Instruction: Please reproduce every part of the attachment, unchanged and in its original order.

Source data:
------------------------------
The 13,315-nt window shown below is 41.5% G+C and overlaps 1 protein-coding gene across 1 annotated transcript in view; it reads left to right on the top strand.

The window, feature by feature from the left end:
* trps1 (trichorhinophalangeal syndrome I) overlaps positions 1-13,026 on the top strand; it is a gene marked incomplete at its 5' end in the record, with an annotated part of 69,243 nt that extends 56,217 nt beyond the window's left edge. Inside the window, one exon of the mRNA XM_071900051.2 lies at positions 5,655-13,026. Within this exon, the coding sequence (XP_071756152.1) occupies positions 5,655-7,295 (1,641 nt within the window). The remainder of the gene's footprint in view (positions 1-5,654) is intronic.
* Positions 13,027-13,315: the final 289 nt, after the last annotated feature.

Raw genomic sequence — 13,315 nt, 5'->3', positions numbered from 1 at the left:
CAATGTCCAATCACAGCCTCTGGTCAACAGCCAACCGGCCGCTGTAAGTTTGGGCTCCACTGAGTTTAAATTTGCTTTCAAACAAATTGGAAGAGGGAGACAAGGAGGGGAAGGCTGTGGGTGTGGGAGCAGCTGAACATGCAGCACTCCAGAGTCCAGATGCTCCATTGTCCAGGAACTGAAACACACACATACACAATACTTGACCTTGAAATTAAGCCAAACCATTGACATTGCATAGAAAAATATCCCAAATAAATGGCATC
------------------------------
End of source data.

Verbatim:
The 13,315-nt window shown below is 41.5% G+C and overlaps 1 protein-coding gene across 1 annotated transcript in view; it reads left to right on the top strand.

The window, feature by feature from the left end:
* trps1 (trichorhinophalangeal syndrome I) overlaps positions 1-13,026 on the top strand; it is a gene marked incomplete at its 5' end in the record, with an annotated part of 69,243 nt that extends 56,217 nt beyond the window's left edge. Inside the window, one exon of the mRNA XM_071900051.2 lies at positions 5,655-13,026. Within this exon, the coding sequence (XP_071756152.1) occupies positions 5,655-7,295 (1,641 nt within the window). The remainder of the gene's footprint in view (positions 1-5,654) is intronic.
* Positions 13,027-13,315: the final 289 nt, after the last annotated feature.

Raw genomic sequence — 13,315 nt, 5'->3', positions numbered from 1 at the left:
CAATGTCCAATCACAGCCTCTGGTCAACAGCCAACCGGCCGCTGTAAGTTTGGGCTCCACTGAGTTTAAATTTGCTTTCAAACAAATTGGAAGAGGGAGACAAGGAGGGGAAGGCTGTGGGTGTGGGAGCAGCTGAACATGCAGCACTCCAGAGTCCAGATGCTCCATTGTCCAGGAACTGAAACACACACATACACAATACTTGACCTTGAAATTAAGCCAAACCATTGACATTGCATAGAAAAATATCCCAAATAAATGGCATC